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The Principles of Specification

Properties are functions on objects.  For example:

  • The fields of records are property functions of those records.
  • The fields and attributes of objects are property functions of those objects.
  • Associations between objects are property functions of the source objects.
  • Procedures and operations on objects can also be seen as property functions on those objects. This is even when they only bring about a change of state in the object, and do not appear to return any value.  In these cases it is possible to regard the next state of an object as a property of that object, and to consequently treat it as a property function.
  • Time is also is also a property function of objects.  This has far-reaching implications for object identity which I shall go into in a later article on Object Identity and Time.
Any property function can be applied to any object to yield a unique value.  However, unless that property has been explicitly constrained for that class of object, we cannot deduce anything about what that unique value might be (or what its properties might be).  For example, applying the property function square to the integer 4 would yield 16, but it would also be possible to apply colour to 4 and it would yield a unique answer but, unless we had specified what the colour of that integer should be, we would not be able to deduce anything about that value; we could not even say whether it was an integer: it could be the real number pi/4, or the character string "Xy$#!", or even an object representing a bank account.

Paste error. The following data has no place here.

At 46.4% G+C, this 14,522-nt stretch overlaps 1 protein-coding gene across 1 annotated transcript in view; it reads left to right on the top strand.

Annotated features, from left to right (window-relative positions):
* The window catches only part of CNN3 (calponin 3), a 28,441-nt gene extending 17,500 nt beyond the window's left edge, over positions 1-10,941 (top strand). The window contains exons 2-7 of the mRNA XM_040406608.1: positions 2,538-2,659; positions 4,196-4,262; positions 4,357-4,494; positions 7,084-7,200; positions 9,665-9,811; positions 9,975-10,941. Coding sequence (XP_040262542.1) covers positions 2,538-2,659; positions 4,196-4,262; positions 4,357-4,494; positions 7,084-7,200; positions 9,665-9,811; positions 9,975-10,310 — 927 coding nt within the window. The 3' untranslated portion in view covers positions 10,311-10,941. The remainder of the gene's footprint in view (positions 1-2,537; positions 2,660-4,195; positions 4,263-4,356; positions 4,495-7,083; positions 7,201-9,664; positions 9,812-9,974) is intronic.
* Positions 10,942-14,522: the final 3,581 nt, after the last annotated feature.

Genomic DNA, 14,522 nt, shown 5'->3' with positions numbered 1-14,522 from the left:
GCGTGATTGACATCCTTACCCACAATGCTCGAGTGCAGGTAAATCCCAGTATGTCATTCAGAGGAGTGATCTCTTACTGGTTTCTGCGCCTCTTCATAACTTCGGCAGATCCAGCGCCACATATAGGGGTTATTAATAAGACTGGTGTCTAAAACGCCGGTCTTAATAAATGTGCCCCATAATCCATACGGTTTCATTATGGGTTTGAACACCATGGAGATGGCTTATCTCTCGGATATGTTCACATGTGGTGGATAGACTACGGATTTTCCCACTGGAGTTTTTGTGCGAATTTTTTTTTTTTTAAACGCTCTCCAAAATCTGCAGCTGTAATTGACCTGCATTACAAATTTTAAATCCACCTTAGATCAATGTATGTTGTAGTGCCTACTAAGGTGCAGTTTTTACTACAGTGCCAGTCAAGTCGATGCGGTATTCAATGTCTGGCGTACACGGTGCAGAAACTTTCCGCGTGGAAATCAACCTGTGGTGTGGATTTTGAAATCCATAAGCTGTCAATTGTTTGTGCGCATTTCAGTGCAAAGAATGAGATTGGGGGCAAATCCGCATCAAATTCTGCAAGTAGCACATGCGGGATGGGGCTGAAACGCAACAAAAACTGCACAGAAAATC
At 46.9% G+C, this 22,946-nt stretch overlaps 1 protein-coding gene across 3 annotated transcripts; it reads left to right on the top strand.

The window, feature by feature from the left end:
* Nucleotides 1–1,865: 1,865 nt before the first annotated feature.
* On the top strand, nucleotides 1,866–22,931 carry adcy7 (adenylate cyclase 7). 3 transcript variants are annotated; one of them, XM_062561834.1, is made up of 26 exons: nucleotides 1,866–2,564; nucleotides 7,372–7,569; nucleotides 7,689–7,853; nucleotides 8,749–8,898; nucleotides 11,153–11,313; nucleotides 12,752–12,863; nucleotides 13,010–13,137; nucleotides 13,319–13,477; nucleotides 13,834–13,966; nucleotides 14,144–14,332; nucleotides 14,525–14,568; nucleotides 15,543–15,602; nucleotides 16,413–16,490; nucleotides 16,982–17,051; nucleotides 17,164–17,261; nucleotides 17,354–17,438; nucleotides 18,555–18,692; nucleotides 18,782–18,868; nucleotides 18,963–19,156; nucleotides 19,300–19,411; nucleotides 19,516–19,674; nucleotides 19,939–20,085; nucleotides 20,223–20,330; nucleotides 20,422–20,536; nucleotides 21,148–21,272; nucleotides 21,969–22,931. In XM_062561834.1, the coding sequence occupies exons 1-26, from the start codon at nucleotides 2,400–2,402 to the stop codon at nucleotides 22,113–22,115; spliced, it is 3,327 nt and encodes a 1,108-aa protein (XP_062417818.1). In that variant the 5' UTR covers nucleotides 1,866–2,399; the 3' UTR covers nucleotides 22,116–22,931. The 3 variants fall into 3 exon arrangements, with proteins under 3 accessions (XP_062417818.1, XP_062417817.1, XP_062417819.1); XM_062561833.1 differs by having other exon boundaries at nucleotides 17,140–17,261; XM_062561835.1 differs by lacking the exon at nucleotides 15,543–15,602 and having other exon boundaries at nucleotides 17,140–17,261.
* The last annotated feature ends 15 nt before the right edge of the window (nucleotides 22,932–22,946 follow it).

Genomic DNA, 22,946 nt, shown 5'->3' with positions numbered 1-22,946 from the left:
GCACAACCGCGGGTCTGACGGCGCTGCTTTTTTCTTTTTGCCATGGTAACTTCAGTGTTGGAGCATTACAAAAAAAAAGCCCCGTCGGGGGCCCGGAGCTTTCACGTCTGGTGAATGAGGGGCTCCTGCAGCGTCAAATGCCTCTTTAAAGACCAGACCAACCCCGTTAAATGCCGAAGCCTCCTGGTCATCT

Every object has an infinite number of properties.  Two objects are identical if and only if they yield the same value for every one of these properties, even the ones that are unspecified.  In effect, this means that variables can only be identical if they refer to the same object (all their properties are the same so they are the same - this is one half of Leibniz's definition of identity: the useful half).

This object identity corresponds to reference semantics in programming languages.  It is what we get when we manipulate and copy pointers to objects rather than the objects themselves.  The pointers can be thought of as object identifiers.

The apparently more simple value semantics is actually more complicated. This is got by restricting comparisons and copying to a finite subset of properties.  For example, to compare two points on the Euclidean plane we use a function that compares only their x and y coordinates and ignores all other properties.  This form of comparison is more complicated because you need a separate special-purpose comparison function for each finite subset of properties.  For example, if we think of the above two points as being in 3-dimensional Euclidean space the function would compare the x, y and z coordinates and ignore the rest.


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